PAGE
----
IV Haldol?

  1. Can Haldol be given IV? Ive given it that way, per order before. But the other night a doc gave me an order as IM, saying that you can NOT give it IV. Ive looked in the drug book at work and it doesnt list IV as a route. Anyone know?
  2. Visit chenoaspirit profile page

    About chenoaspirit

    Joined: Sep '03; Posts: 1,043; Likes: 712
    HomeHealth Case Manager; from US
    Specialty: 4.5 years Med/Surg, currently HomeHealth


  3. by   EmerNurse
    The only Haldol on my unit is 5mg in 1cc and it states clearly on the vial "for IM use only". Never saw it ordered IV and I've never given it any way but IM (along with the "2" as in 5/2).
  4. by   babynurselsa
  5. by   ZASHAGALKA

    Check out this link:


    Wanted to point out that Haldol lactate is ok IV; not Haldol decanoate. The decanoate is a longer acting version of the drug and cannot be given IV. Most of the Haldol you will see, I suspect, is of the lactate variety. But it does deserve some vigilance.

    Last edit by ZASHAGALKA on Feb 4, '07
  6. by   meownsmile
    I havent ever seen it written to give IV. But when we use it on an acute floor it is usually because the patient is physical and we probly arent able to keep an IV in anyway. Its one of those meds you have to sneek up on them with if ya know what i mean. Sometimes it works sometimes it doesnt.
  7. by   neneRN
    We give it IV frequently in the ED; however, the vial does say for IM use only. Actually, probably the only time we give it IM is when a pt is very combative/agitated and we can't keep them still long enough to insert an IV.
  8. by   maolin
    Use caution with giving IV - it's a cranky drug and doesn't play well with other meds. Will form a pretty white precipitate with just about anything - big, good flush before & after.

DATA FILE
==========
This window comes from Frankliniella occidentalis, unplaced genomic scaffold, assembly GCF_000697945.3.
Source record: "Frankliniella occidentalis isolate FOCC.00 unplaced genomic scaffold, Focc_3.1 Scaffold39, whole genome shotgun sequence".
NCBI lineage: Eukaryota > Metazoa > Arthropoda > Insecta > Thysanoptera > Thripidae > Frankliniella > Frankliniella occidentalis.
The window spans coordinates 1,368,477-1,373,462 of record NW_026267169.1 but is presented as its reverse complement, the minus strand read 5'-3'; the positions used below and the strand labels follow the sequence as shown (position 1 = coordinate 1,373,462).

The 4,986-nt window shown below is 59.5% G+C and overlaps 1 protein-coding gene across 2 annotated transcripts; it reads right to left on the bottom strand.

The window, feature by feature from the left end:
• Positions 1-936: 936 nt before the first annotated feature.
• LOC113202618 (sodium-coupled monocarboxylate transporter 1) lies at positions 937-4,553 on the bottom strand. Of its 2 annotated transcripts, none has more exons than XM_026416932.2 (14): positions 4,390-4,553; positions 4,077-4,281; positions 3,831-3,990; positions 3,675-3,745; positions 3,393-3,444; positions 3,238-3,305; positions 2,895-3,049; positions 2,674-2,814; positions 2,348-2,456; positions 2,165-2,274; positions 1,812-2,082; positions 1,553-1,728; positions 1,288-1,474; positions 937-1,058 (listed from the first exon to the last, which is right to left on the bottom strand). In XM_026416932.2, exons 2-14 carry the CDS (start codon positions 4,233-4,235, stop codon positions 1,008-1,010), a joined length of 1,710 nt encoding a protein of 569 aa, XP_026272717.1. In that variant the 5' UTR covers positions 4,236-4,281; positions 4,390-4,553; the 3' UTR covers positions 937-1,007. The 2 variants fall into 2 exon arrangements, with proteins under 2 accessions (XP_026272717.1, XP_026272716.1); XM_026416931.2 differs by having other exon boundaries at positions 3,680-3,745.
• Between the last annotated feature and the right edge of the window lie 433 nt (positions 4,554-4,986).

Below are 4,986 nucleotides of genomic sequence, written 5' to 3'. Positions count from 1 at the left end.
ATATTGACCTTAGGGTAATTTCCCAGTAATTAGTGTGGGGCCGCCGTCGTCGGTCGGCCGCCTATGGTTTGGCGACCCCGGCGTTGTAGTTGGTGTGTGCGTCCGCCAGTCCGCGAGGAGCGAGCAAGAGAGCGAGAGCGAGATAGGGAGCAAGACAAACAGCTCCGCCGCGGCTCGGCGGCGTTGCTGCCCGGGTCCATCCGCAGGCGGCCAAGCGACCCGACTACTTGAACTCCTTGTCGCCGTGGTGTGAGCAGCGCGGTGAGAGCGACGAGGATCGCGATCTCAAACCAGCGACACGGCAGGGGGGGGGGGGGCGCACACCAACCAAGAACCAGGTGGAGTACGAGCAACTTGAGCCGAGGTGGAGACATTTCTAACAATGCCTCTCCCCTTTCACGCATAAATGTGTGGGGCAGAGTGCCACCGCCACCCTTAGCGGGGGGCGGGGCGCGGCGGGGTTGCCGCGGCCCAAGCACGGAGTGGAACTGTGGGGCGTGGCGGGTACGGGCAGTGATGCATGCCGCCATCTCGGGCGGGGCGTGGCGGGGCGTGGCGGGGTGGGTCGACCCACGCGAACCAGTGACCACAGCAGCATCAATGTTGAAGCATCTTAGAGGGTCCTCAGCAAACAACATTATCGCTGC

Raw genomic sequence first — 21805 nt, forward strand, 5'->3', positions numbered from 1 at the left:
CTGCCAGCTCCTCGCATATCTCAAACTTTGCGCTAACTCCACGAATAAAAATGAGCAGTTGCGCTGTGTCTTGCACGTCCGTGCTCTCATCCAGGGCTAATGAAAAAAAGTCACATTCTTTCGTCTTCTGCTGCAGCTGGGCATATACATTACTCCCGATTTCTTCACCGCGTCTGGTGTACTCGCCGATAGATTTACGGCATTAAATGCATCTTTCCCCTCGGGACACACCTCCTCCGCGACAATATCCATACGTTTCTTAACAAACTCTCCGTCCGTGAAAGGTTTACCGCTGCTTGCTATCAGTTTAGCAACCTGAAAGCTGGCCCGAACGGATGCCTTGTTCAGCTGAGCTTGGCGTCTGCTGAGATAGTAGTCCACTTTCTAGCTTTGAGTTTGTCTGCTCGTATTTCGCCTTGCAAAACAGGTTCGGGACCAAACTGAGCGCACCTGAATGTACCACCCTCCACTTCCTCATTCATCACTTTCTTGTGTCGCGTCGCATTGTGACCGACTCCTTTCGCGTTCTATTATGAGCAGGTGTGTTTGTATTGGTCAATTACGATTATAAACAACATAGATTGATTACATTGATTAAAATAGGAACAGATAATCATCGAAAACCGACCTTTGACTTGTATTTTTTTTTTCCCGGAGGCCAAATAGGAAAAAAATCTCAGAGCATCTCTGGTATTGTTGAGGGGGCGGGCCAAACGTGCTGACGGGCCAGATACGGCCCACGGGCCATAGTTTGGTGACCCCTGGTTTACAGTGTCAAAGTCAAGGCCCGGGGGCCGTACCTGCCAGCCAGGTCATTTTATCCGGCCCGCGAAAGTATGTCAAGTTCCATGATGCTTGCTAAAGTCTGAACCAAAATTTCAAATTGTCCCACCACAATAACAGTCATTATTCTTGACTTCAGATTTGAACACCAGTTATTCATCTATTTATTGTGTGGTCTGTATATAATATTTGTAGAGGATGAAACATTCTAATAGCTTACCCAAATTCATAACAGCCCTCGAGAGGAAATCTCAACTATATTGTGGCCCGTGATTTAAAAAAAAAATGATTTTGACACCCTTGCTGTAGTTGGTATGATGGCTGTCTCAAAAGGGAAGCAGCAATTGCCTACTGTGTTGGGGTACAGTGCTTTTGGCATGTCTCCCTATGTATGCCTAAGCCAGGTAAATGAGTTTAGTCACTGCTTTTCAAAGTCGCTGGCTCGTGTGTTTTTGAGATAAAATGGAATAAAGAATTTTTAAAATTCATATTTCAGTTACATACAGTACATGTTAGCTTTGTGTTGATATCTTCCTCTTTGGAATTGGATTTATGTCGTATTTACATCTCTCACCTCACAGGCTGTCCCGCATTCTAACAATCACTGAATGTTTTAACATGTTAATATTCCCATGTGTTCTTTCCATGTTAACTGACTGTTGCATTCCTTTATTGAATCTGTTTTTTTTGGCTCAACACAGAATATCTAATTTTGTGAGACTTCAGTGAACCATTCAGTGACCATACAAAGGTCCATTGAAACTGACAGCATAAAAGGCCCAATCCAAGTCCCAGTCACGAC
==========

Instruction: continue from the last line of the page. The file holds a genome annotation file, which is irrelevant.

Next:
9. by   Tweety
    There's a liability when we give meds against the advice of the manufacturer, especially if your dispensing pharmacy notifies you not to give it that way. If something happens the liability falls directly on the nurse (as always) and the MD.

    When I see Haldol ordered IV, I call the MD and ask for it to be given IM. However, I have given it IV without incident several times. But I still make the call and document that.
  10. by   crb613
    I have a question...If it says not for IV use & it is given this way even w/doctor's order.... Would the nurse be the one left holding the bag because of using the med incorrectly if there was a problem? I am a new nurse & this kind of thing really bothers me. If it days not for IV route why do it? Thanks
  11. by   Wile E Coyote
    My opinion is that since MD's have a certain "off-label" leeway in precribing meds, that your phrase "using the med incorrectly" is open for interpretation. Lacking documented evidence of harm or potentional harm, does lower your/ the MD's risk. However, again, much is left up to interpretation (read: a jury of lay-persons vs. a panel of Pharm-D's.)

    As the Decanoate version has seasame seed oil (sp?) in it, giving it IV has a well documented negative outcome. That's a definite booboo, if done. Lactate, having been given without documented (to MY personal knowledge only) negative effects related to the IV route, that would be harder to prove harm. The particulars of your situation would dictate just how much risk you are opening yourself up to. Like a facility policy, or lack there of , for example.
    There, I'm done.
  12. by   Rabid Badger
    I give haldol IV more often than IM. In fact I even had to go look it up a couple nights ago "what you can give haldol IM????"

    Maybe because our patients usually have IV access due to their acuity, and its much easier to stick haldol IV in a port that is some distance from that patient rather than getting up close and poking them. They are less likely to hit you upside the head, and you don't need a sharp. I hate bringing a sharp into a potentially combative situation.
  13. by   IMustBeCrazy
    A nurse friend of mine had this happen, Haldol was ordered IV and the vial said "for IM use only". She called her nurse manager who then involved pharmacy. The pharmacist made a copy of the vial label with a handwritten note signed by pharmacist stating that it was acceptable to give this medication IV. She kept it for reference. Specifially it was Haldol Lactate.
  14. by   AlbertaBlue
    We give Haldol IV all the time...thanks for the information re: long versus short acting Haldol...I will have to make a point of checking out whether it is the lactate version.